Modern day computer technologies utilize graphene in particulate forms for its semiconductive properties. According to scientists from the University of Edinburgh, graphene could risk the health of workers producing it for use in electronic devices.

Graphene is an extremely thin layer of carbon that has many useful properties for use in devices. While the semiconductive property is generally taken advantage of, there are other electronic attributes of graphene too.

According to the investigators, graphene if used in the particulate form, could be harmful to the lungs. The element is basically accessed as nanoplatelets in the manufacturing industry. These disc-shaped particles are flexible enough to be readily used in rubber and plastic.

Nano discs are also used to improve the electronic properties of touchscreens used in many devices. These substances are not visible to the naked eye as they are less than a carbon atom thick. They function just like minute Frisbees and are transmitted via air.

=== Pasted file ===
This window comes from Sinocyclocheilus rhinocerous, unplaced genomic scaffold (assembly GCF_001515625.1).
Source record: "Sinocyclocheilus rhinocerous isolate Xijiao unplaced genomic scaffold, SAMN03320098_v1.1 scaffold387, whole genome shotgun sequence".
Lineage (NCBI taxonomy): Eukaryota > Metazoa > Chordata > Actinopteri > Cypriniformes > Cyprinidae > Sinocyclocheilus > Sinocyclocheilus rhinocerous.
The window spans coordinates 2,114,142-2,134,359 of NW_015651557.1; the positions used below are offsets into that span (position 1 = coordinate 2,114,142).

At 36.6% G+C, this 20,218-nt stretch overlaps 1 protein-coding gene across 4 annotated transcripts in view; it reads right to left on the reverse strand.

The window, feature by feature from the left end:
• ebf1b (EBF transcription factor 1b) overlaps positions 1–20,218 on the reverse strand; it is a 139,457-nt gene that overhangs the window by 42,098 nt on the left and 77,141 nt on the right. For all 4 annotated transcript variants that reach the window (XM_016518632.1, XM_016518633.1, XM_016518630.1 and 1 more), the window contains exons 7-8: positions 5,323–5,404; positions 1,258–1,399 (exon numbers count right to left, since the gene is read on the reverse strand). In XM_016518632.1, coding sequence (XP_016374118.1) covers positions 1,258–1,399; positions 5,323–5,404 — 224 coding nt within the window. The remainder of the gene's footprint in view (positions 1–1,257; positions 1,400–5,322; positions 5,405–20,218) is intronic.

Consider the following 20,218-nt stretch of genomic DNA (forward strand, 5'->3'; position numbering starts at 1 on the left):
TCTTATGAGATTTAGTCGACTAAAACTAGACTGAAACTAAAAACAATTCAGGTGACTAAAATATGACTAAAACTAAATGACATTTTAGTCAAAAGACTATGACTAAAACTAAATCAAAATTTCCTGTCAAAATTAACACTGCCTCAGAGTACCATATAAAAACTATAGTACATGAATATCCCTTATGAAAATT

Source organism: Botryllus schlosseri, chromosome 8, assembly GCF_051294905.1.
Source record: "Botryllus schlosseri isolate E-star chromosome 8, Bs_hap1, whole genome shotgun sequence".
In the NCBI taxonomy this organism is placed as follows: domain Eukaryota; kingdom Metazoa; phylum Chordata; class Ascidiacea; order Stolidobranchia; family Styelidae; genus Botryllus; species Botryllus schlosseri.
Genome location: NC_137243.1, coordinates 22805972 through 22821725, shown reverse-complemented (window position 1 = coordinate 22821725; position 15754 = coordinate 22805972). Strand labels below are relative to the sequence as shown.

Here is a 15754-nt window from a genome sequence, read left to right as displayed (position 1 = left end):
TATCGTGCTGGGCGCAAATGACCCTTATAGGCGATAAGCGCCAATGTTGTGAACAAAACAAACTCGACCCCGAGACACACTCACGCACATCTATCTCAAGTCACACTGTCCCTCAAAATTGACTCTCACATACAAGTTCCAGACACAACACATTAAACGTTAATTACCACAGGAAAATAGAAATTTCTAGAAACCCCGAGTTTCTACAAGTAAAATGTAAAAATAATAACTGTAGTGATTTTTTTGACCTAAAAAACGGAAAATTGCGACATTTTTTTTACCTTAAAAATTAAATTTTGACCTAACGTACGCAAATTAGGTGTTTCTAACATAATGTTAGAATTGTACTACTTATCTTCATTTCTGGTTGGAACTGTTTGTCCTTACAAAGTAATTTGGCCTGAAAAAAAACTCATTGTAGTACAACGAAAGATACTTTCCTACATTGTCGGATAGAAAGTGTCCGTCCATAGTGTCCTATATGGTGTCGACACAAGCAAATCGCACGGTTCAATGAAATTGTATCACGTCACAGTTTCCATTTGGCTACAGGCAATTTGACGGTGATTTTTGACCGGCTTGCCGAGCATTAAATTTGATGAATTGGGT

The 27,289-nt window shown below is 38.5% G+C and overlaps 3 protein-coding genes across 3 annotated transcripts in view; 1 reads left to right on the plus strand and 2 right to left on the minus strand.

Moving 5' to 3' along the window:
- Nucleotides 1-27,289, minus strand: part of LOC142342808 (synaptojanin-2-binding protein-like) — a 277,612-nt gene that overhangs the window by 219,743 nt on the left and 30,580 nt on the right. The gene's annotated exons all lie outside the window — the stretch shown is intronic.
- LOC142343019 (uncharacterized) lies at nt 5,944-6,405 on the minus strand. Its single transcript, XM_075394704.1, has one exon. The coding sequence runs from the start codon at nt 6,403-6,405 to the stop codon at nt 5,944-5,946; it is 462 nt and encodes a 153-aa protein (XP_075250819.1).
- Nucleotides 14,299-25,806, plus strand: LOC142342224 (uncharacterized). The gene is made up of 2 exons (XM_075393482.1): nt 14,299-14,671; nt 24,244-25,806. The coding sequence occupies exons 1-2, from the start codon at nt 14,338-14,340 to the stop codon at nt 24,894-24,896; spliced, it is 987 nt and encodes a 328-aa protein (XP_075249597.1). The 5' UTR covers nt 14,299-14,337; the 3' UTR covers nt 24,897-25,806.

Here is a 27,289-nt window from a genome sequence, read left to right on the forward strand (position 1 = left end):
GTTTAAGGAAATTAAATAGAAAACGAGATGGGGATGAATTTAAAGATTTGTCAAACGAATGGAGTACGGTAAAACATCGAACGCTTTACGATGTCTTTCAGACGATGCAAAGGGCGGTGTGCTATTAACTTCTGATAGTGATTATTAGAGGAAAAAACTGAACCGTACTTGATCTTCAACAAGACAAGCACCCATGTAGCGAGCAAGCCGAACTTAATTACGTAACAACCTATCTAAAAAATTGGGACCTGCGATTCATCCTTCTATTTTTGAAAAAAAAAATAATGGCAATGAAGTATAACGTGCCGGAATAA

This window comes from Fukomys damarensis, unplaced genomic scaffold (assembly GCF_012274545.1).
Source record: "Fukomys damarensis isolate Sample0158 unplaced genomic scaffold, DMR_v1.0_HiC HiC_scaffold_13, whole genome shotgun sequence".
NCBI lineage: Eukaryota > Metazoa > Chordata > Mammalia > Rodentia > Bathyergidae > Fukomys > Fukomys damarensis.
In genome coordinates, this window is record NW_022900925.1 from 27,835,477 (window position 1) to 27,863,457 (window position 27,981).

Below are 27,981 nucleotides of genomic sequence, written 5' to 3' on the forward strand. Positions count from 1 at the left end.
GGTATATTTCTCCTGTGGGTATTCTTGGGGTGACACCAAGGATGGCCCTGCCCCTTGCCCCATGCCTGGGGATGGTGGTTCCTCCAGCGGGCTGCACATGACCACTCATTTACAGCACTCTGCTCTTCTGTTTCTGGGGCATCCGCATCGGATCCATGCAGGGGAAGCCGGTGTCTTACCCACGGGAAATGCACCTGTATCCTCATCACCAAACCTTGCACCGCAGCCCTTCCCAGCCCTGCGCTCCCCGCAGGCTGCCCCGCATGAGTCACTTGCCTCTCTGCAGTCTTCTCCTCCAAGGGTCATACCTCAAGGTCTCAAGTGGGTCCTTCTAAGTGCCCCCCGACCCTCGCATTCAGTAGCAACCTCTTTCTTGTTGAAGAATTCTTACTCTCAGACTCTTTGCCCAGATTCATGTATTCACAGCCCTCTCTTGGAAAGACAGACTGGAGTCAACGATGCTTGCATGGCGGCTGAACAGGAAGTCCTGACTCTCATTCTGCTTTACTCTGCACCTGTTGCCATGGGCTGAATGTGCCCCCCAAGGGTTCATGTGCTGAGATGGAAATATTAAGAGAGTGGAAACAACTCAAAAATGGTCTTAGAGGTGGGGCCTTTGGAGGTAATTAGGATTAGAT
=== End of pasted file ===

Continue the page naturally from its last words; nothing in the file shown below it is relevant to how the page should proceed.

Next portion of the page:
“We need to further assess the potential hazards posed by nanoplatelets made of graphene and other other materials, so that appropriate health and safety measures can be put in place for those involved in their manufacture,” cited Professor Ken Donaldson, Chair of Respiratory Toxicology.

When workers inhale the nano-discs while using them in devices, the particles reach deep into their lungs, unlike other forms of graphene. These elements then assemble in the lungs and apparently damage them. The harmful effect on the lungs could be attributed to the toxic and aerodynamic properties of graphene-based nanoplatelets.

However, further studies to gauge the precise effect of graphene-related nano discs are underway. The report is published in the journal, ACS Nano.